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How to Change the World
David Bornstein

Posted December 22, 2003

Published by Oxford University Press, (ISBN: 0-19-513805-8) $28.00 USA

“Wonderfully hopeful and enlightening... The stories of these social entrepreneurs will inspire and encourage many people who seek to build a better world.” - NELSON MANDELA

What business entrepreneurs are to the economy, social entrepreneurs are to social change. They are, writes David Bornstein, the driven, creative individuals who question the status quo, exploit new opportunities, refuse to give up - and remake the world for the better.

How to Change the World tells the fascinating stories of these remarkable individuals - many in the United States, others in countries from Brazil to Hungary - providing an In Search of Excellence for of the nonprofit sector. In America, one man, J. B. Schramm, has helped thousands of low-income high school students to get into college. In South Africa one woman, Veronica Khosa, developed a home-based care model for AIDS patients that changed government health policy. In Brazil, Fabio Rosa helped bring electricity to hundreds of thousands of remote rural residents. Another American, James Grant, is credited with saving 25 million lives by leading and “marketing” a global campaign for immunization. Yet another, Bill Drayton, created as a pioneering foundation, Ashoka, that has funded and supported these social entrepreneurs and over a thousand like them, leveraging the power of their ideas across the globe.

These extraordinary stories highlight a massive transformation that is going largely unreported by the media: Around the world, the fastest-growing segment of society is the nonprofit sector, as millions of ordinary people - social entrepreneurs - are increasingly stepping in to solve problems where governments and bureaucracies have failed. How to Change the World shows, as its title suggests, that with determination and innovation, even a single person can make a surprising difference. For anyone seeking to make a positive mark on the world, this will be both an inspiring read and an invaluable handbook. It will change the way you see the world.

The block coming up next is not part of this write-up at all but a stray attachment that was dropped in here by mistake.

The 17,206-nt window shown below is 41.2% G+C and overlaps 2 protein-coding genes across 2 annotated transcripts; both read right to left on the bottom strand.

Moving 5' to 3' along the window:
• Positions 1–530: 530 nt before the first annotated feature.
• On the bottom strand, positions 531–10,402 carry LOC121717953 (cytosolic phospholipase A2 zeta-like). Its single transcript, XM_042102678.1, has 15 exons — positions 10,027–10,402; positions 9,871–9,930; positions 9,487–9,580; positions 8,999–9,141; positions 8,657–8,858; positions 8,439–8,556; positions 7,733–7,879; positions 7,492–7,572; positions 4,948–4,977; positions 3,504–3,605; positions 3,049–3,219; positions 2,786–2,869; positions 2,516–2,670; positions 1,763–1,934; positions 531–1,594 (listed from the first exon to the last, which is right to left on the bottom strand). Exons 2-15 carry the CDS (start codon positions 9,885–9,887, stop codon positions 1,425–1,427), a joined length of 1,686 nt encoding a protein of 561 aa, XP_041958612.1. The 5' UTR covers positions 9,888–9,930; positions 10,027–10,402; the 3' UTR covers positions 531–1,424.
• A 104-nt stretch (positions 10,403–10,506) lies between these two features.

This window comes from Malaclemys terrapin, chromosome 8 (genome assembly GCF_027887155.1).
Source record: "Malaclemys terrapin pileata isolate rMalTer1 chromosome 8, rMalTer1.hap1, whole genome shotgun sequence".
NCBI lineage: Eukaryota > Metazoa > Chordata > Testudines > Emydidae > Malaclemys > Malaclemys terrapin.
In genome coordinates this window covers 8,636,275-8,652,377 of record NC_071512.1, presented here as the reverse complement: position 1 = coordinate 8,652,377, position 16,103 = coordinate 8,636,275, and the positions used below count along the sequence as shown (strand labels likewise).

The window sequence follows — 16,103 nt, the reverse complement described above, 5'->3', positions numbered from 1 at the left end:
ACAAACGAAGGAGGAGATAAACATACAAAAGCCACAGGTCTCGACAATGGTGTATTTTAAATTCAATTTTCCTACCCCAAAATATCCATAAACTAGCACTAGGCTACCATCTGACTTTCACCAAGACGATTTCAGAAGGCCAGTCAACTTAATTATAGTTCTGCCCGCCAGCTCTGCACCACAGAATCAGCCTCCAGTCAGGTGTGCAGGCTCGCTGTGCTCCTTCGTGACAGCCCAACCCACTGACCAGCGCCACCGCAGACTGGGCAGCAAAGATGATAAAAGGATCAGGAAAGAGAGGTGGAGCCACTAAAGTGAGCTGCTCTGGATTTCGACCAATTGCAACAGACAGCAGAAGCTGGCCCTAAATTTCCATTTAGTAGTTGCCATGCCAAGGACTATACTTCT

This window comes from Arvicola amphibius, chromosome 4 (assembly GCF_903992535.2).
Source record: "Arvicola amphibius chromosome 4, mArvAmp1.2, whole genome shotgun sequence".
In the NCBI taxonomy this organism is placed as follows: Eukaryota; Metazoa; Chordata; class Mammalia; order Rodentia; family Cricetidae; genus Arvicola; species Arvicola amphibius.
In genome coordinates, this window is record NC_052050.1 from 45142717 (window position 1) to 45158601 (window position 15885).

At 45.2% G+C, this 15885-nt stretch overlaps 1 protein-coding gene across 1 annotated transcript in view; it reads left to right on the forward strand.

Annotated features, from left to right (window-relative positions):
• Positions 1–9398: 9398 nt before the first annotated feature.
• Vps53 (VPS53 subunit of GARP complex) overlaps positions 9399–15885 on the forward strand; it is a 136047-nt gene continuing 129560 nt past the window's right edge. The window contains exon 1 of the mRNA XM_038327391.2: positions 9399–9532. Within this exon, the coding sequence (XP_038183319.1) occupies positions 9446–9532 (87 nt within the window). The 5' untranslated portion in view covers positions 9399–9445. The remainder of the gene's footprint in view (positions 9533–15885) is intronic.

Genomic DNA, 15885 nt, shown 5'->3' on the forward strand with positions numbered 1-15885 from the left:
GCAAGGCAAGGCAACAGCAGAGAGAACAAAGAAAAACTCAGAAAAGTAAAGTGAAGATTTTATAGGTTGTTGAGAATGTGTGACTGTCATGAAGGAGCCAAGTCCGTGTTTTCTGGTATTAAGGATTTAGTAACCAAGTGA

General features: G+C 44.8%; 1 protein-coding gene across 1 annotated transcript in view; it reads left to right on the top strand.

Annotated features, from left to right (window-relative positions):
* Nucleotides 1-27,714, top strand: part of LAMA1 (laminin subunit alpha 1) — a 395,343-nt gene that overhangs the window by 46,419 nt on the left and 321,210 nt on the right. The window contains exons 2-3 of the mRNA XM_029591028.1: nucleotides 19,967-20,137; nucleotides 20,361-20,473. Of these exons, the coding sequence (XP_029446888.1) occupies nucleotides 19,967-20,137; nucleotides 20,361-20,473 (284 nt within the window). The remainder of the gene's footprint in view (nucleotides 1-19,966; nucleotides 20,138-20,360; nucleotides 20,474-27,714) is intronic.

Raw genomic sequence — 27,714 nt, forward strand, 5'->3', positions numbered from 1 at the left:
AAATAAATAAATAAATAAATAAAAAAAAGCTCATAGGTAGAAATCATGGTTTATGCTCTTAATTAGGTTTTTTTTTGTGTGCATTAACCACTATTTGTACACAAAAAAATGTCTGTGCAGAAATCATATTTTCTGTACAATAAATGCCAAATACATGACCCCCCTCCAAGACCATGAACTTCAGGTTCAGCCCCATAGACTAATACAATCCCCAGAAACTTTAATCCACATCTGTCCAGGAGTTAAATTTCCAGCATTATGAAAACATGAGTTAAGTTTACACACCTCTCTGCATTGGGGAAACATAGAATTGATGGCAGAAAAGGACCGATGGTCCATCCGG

Praise for How to Change the World

  • ”The social entrepreneurs chronicled in this book are part of the vital generation of independent, creative leaders who are sparking social changes in the United States and in parts of the world where people are most in need. We will be hearing much more from them in the years to come.” - Bill Bradley

  • ”Human progress has always been led by visionary individuals who seek a better future and dedicate their lives to realizing that promise. These social entrepreneurs tackle some of the world's toughest challenges with grit and determination. Bornstein has given us that rarest of gifts: a book about hope, about courage, and about the power of those extraordinary men and women who change the world.” - Jeff Skoll, founder and chairman, Skoll Foundation; first president of eBay

  • ”David Bornstein's book will touch the hearts and minds of many. I hope it will get the wide readership it deserves. Without the effort and energy of civil society the odds are against the fulfillment of all the development needs of today's world, especially the developing world. Pick up a copy and spread the word!” - Arminio Fraga, Former Governor of the Central Bank of Brazil

Praise for Bornstein's The Price of a Dream: The Story of the Grameen Bank

  • "[A] splendid book… A careful, monumental piece of work [that] greatly transcends research and reporting because of [Bornstein's] common sense, good judgment and sympathy.” - Jane Jacobs, author of The Death and Life of Great American Cities

About the Author

David Bornstein specializes and writing about social innovations. His first book, The Price of a Dream: The Story of the Grameen Bank, won second prize in the Harry Chapin Media Awards and was selected as a finalist for the New York Public Library Book Award for Excellence in Journalism. His articles have appeared in The Atlantic Monthly and the New York Times. He lives in New York with his wife Abigail, and son, Elijah.


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